Most of us sincerely want to be a better person, manager, spouse, significant other, parent, child or Indian chief. Certainly, good intentions and desire are the first steps in self-improvement. The second step is an introspective discovery process combined with a bit of discipline in order to make meaningful progress.
To get started, ask yourself several pointed questions. Has anyone ever made suggestions to you about your management or communication style? Maybe it was a boss or mentor, a good friend or an associate earnestly trying to give you a few constructive tips on how to improve. Best yet, it might have been self-discovery after you did something that did not quite measure up to your own expectations.
Reality is, for most of us, our strengths can also be our biggest weaknesses. As an example, if you're a type A, anal-retentive person who is detail-oriented to a fault and always crosses every T and dots every I, possibly this strength has morphed you into becoming a micromanager of others. Or, maybe you consider yourself a disciple of the great communicator, the late President Ronald Reagan, because you are a terrific speaker who can captivate the other person in one-on-one conversation or every individual in a large audience. The downside of this is maybe you're not a great listener because you fall in love with the sound of your voice and your words. This could translate into you talking too much and unintentionally giving the wrong impression of not being receptive to another person's point of view.
The list can go on and on. The trick, however, is to recognize what you are and what you're not, and then tweak your style for the greater good, helping not only yourself but also those with whom you interface by making yourself more effective and perhaps even a little easier to take.
Try this. Create two columns on a legal pad or spreadsheet and list all of the attributes you think you possess in terms of your management capabilities/style. Keep the list short and focus on what's important, as this is not an inventory of everything you've done or learned since the third grade. Once you've captured two, three or four key characteristics, in the next column record a corresponding set of those things you know don't help your cause.
Next, re-read this personal inventory of pros and cons and look for patterns. If you note, as an example, that you are incredibly disciplined and seldom give yourself any slack, see if you also jotted down on the detractor side of the ledger that people tend to think you push subordinates too hard without differentiating between what is mission-critical versus basic tasks. If you spot this corresponding weakness, it doesn't necessarily mean that you suffer from obsessive compulsive disorder, but you might just need to recalibrate your standards when dealing with others, recognizing that your subordinates don't have to become your clone to be successful.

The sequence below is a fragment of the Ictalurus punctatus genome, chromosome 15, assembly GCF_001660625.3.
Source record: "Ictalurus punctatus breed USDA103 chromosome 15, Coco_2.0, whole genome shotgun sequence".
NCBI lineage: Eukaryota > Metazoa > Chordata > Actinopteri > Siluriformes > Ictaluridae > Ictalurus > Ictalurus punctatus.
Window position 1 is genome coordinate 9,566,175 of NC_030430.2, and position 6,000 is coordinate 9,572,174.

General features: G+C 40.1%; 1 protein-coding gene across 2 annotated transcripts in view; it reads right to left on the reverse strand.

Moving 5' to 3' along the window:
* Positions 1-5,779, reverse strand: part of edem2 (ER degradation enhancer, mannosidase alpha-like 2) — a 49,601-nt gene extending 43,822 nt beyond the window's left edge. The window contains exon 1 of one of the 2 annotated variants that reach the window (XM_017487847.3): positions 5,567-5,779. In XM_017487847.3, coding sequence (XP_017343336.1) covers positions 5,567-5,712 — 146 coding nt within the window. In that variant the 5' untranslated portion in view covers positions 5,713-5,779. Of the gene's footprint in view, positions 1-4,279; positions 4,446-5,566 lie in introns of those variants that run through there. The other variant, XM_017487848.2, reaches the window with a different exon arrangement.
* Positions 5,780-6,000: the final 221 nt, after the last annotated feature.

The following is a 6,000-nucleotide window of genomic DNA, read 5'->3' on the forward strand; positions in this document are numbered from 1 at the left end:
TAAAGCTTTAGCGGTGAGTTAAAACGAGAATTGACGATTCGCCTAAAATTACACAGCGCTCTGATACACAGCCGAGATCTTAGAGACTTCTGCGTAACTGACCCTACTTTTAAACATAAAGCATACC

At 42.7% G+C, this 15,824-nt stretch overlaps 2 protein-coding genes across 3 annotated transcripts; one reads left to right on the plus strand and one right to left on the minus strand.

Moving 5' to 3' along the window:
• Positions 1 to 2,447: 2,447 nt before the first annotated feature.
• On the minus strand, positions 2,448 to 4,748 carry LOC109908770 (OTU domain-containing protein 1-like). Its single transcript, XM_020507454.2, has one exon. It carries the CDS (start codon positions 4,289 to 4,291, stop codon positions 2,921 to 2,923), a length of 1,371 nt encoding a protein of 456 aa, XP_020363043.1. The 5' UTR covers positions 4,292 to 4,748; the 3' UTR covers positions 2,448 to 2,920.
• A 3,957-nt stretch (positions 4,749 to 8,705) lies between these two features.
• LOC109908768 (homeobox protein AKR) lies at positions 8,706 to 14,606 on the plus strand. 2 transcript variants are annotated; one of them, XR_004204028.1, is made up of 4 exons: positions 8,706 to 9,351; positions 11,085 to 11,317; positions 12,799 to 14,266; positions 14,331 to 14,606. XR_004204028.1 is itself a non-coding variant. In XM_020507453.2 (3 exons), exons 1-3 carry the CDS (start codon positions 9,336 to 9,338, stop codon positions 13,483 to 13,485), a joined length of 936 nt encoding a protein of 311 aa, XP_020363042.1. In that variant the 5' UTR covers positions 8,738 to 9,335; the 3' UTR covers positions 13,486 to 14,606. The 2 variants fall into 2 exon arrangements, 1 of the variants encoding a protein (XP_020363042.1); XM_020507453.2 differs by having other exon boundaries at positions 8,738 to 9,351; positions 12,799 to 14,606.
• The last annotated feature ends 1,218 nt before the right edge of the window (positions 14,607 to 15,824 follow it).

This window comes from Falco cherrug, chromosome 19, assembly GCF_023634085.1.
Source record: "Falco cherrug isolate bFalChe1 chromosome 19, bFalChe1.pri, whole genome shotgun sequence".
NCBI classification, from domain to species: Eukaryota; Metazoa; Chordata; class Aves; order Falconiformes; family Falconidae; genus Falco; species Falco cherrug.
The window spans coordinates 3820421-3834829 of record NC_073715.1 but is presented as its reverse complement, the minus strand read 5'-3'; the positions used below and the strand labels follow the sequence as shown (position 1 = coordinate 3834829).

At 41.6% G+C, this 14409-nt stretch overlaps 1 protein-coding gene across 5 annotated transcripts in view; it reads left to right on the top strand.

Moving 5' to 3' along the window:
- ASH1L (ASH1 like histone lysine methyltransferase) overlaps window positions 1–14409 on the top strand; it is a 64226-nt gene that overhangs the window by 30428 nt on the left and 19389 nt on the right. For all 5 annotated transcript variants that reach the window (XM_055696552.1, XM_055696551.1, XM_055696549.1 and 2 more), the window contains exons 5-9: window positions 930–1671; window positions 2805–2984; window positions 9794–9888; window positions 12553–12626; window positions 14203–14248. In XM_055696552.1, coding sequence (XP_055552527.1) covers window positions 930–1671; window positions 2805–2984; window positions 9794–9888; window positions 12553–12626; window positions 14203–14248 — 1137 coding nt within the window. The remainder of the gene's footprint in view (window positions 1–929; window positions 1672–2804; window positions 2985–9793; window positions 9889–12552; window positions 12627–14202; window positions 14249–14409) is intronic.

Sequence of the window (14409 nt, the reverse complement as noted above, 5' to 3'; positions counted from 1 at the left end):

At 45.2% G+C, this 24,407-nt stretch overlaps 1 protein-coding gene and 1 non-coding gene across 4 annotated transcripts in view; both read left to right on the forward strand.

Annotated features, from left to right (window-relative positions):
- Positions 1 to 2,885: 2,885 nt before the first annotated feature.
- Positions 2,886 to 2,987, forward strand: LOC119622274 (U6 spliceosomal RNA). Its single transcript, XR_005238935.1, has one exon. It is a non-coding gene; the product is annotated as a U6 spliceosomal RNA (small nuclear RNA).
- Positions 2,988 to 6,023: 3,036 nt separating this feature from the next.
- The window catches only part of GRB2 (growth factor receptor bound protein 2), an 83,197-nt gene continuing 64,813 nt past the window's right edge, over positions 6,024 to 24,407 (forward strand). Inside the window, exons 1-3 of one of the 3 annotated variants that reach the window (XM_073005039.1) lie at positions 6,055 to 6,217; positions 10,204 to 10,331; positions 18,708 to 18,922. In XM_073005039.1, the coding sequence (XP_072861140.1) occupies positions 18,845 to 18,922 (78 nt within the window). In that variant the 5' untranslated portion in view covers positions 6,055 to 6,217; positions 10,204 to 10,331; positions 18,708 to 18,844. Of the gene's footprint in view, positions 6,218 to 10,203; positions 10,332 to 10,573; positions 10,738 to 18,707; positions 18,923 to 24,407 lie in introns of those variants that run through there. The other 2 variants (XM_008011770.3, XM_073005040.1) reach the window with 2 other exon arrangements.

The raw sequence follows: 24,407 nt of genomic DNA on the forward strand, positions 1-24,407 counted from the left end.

Once you've drilled down on the most important characteristics that you want to change, it's time to develop a game plan. For illustrative purposes, let's again assume you're that great communicator, but you sometimes go over the top and incessantly interrupt others, which leads to missing out on their ideas, not to mention becoming a bore. If this is your Achilles' heel, you must focus on the triggers that cause you to behave in this manner in order to strive for improvement.
Maybe you're really not self-consumed, but instead, your mind races ahead to follow-up thoughts that you want to make without allowing enough time for others to absorb and comment on your initial words of wisdom. This suggests you need to put a mental circuit breaker on your lips after you make your first major point, allowing for a long pregnant pause to let others amplify on your point or introduce an opposing or complementary thought. By doing this, you'll help make the conversation or presentation more interactive, which may lead to better resolutions or open the door to new unexplored concepts or opportunities.
Armed with this newly created self-assessment, you'll become a more productive and better leader who has learned to make your strengths stronger and reduce the negative effects of your weaknesses.
Michael Feuer co-founded OfficeMax in 1988, starting with one store and $20,000 of his own money. During a 16-year span, Feuer, as CEO, grew the company to almost 1,000 stores worldwide with annual sales of approximately $5 billion before selling this retail giant for almost $1.5 billion in December 2003. In 2010, Feuer launched another retail concept, Max-Wellness, a first of its kind chain featuring more than 7,000 products for head-to-toe care. Feuer serves on a number of corporate and philanthropic boards and is a frequent speaker on business, marketing and building entrepreneurial enterprises. Reach him with comments at email@example.com.